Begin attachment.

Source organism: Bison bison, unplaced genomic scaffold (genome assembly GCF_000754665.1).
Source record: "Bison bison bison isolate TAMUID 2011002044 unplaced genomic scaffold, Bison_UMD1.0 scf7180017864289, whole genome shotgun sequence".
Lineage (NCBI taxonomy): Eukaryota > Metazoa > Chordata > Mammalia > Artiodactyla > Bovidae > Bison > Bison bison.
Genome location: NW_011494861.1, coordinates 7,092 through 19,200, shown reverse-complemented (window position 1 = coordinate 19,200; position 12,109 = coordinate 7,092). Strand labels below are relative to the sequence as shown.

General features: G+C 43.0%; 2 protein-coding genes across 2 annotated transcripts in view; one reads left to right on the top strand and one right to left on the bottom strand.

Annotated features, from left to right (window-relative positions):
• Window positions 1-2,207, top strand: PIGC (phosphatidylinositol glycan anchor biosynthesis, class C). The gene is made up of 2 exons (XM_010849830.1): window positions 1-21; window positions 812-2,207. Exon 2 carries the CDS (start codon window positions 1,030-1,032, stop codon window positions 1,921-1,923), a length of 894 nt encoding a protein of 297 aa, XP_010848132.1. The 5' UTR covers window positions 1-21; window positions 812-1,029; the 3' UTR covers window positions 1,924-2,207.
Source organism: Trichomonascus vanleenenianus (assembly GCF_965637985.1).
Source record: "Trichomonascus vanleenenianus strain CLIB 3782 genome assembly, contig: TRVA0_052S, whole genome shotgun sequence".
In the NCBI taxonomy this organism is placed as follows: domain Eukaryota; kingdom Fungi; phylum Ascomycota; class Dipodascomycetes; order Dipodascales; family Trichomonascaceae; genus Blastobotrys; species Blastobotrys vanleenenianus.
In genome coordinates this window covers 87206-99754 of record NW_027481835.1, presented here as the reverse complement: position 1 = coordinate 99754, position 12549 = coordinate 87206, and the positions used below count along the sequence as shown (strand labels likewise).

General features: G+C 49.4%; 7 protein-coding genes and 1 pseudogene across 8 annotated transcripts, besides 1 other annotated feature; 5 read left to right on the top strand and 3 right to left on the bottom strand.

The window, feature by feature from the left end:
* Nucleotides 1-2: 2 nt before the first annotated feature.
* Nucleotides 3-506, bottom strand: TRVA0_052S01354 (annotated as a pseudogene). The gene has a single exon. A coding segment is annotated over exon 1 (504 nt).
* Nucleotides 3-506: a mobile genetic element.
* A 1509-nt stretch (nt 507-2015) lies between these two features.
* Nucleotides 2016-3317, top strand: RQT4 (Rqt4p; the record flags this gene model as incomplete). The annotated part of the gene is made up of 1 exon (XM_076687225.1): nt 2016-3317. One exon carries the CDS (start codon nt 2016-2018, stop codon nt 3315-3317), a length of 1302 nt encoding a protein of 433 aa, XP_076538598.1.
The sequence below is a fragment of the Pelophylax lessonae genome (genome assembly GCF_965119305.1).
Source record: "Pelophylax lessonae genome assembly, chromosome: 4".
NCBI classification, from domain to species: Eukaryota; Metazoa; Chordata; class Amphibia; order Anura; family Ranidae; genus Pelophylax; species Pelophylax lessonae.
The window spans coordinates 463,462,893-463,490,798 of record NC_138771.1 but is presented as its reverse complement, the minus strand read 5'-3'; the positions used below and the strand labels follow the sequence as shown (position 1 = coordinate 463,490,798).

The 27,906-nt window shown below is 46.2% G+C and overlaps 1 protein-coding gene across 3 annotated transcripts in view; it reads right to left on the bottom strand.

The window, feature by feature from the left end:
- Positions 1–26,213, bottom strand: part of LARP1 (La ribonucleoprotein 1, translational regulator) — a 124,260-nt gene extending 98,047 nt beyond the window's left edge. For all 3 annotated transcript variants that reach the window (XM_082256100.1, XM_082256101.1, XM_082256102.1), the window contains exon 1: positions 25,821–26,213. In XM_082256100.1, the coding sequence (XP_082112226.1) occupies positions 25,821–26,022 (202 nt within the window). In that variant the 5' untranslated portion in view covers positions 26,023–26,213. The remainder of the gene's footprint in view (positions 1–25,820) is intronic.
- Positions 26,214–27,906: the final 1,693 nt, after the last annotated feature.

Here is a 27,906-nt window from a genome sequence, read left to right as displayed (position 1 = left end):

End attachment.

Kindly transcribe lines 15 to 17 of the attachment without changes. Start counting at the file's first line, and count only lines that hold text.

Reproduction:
* Nucleotides 3-506, bottom strand: TRVA0_052S01354 (annotated as a pseudogene). The gene has a single exon. A coding segment is annotated over exon 1 (504 nt).
* Nucleotides 3-506: a mobile genetic element.
* A 1509-nt stretch (nt 507-2015) lies between these two features.